One often does not have a clue of the colors of painted artworks if one is an internet connoisseur. By internet connoisseur I mean someone who has gained most of his/her expertise from the internet rather than traditional media. Questions of color fidelity on the internet should be raised here.
Before October 30, 2008 the only version known to me of Géricault’s Kleptomaniac was this one:
Kleptomaniac, 1822 painting by Théodore Géricault
Compare this photo taken at its current location here:
The detail of the painting was taken with a Sony Ericsson K770i on last Thursday.
The Sony Ericsson is notorious for picking up an excess of blue, but still is a rather faithful reproduction.
I faced the same dilemma here:
Somehow, I satisfied myself with the notion that they had cleaned the accumulated grime off the painting rather than considering the characteristics of the imaging. Shows what I know.
Although I have had some training in art history, visited countless museums, galleries, studios and personal collections, stayed in the home/workshop of an accomplished conservator and pored over numerous art books, I have to admit that I am, of late, shading toward “internet connoisseur”, though I would be reluctant to claim any expertise at all.
The same issues are relevant to knowledge of art gained through reproductions in books. Texture and color are lost and changed. Confronting the original is always the best way, and certainly the most exciting.
Of course, architecture has the same problems. Visiting the Parthenon, the most overheard comment is, “I thought it was bigger.” Photos loss the sense of scale and provide little sense of spatial progression.
So, though reproductions are wonderful [consult one of my favorite books, Prints and Visual Communication by Ivins, to get a sense of what studying art history meant before photoreproduction! (http://iamyouasheisme.wordpress.com/2005/02/01/dots-secrets-of-the-universe/) ] they cannot be taken as faithful.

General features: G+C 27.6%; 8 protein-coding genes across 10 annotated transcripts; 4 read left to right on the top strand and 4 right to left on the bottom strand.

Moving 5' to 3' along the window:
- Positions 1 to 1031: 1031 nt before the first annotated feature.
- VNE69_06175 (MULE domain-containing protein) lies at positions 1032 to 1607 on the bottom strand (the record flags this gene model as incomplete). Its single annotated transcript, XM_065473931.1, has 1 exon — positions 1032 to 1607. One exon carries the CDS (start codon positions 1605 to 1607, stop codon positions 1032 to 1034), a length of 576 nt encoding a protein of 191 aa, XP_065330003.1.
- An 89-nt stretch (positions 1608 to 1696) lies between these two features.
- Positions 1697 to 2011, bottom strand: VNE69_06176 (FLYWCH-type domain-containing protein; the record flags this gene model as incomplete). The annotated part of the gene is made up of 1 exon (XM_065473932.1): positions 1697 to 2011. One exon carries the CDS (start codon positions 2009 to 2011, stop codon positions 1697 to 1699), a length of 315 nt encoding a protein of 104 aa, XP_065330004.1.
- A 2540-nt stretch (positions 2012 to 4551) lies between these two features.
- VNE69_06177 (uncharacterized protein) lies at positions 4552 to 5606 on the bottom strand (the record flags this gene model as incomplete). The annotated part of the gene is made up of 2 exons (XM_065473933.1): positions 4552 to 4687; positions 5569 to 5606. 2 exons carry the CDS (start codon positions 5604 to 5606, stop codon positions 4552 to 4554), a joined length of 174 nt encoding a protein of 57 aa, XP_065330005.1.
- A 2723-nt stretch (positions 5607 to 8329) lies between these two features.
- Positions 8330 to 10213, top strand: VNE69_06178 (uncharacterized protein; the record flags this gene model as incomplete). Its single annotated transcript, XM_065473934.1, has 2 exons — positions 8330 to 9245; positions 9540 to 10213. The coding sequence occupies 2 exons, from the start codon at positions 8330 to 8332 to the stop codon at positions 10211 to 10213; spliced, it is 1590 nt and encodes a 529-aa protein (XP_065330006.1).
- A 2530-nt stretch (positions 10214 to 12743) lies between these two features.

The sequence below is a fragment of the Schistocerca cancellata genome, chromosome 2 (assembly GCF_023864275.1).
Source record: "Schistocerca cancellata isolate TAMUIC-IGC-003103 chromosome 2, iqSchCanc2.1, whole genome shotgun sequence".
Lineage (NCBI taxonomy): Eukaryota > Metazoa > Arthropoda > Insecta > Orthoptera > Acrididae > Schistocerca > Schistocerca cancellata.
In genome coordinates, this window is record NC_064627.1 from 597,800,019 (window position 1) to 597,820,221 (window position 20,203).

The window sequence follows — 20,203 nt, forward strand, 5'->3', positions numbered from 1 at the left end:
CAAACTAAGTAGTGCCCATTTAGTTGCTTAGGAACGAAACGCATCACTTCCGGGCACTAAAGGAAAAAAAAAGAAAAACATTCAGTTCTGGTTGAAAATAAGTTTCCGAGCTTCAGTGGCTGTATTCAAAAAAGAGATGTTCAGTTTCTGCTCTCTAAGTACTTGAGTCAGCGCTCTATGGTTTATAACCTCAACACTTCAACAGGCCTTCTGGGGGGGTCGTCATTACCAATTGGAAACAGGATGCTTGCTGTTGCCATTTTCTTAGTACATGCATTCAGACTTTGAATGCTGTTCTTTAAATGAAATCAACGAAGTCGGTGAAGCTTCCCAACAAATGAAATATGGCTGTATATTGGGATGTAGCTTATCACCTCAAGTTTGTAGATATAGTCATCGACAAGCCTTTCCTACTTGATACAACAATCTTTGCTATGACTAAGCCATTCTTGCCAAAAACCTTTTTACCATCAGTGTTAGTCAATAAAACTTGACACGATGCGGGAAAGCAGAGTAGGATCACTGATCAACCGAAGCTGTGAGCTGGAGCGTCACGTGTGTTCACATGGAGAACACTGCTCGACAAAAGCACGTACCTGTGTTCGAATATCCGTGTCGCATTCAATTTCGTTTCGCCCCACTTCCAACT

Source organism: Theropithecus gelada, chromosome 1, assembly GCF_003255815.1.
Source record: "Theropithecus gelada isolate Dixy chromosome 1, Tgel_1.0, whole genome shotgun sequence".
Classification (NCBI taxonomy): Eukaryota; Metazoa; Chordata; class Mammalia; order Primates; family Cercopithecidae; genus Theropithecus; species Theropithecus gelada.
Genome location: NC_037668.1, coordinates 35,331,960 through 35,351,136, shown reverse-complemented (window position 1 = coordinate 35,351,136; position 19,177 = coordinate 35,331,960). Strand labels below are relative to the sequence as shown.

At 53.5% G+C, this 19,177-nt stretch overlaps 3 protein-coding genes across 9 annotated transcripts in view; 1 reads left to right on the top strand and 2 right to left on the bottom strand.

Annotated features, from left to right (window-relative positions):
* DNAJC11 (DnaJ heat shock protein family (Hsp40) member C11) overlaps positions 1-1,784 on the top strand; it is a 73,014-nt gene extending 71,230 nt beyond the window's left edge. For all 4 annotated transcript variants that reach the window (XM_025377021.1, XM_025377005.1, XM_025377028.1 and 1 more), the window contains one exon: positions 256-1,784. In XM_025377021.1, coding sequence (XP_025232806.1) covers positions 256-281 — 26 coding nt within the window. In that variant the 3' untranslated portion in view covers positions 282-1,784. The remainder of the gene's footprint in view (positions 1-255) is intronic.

Thanks for the Barbey post! I have commented on him as the source for the characters of Gomez and Morticia Adams!
Barbey: I’ve included your summary on my wiki page for Happiness in Crime.
The story also reminds me of Val Lewton’s Cat_People_(1942_film) which I liked a lot.
And look at this: http://en.wikipedia.org/wiki/Image:Weretiger.jpg
I’d spotted the Ivins book Prints and Visual Communication before but never got around to ordering it. One day I will.
Expertise: I claim a little in order to not show any false modesty :).
I cannot praise Ivins’ book too highly. He unwillingness to progress into topics of epistemology is one more point in his favor – he is content to imply and indicate the importance of his writing. He leaves it for his epigones like me to elaborate. Thus, of course, I demand that you read him, or at least my post!!
Really, I’m surprised you came across his book – where? He doesn’t seem much known these days. I would rank his book as THE most stimulating book on art-in-history that I have ever read.
How nice to rant in FAVOR of something! Soon, our election will be over and I can go back to sleep.
He is listed on my page http://www.jahsonic.com/Printing.html (Jahsonic was my site before the wiki)
I can assure no false modesty here, my knowledge of art is abysmal. It has been a fun journey to learn, however. Perhaps I shall find myself with some expertise, eventually.
It isn’t a strictly internet phenomena. I learned much of my art history from old books–my grandparent’s library. The colors in those old picture books were far from true. Actually, that murky green tint of the Gericault above is quite familiar to me. But at least I had the benefit of rough approximation of color, as opposed to the BW photos used by the generation before me, or the etchings after the original used before that.
When I compare my grandparent’s stack of art books to how many images I have access to via my laptop…it’s staggering. It’s an embarrassment of riches. And think of the 18th century collector who would count himself lucky to have a few portfolios of etchings, and could only guess at the world’s treasures.
Still, there’s nothing like going nose to nose with an original piece of art. (And I’d include in that category the pleasure of seeing films projected from actual film in nice dark cinemas.)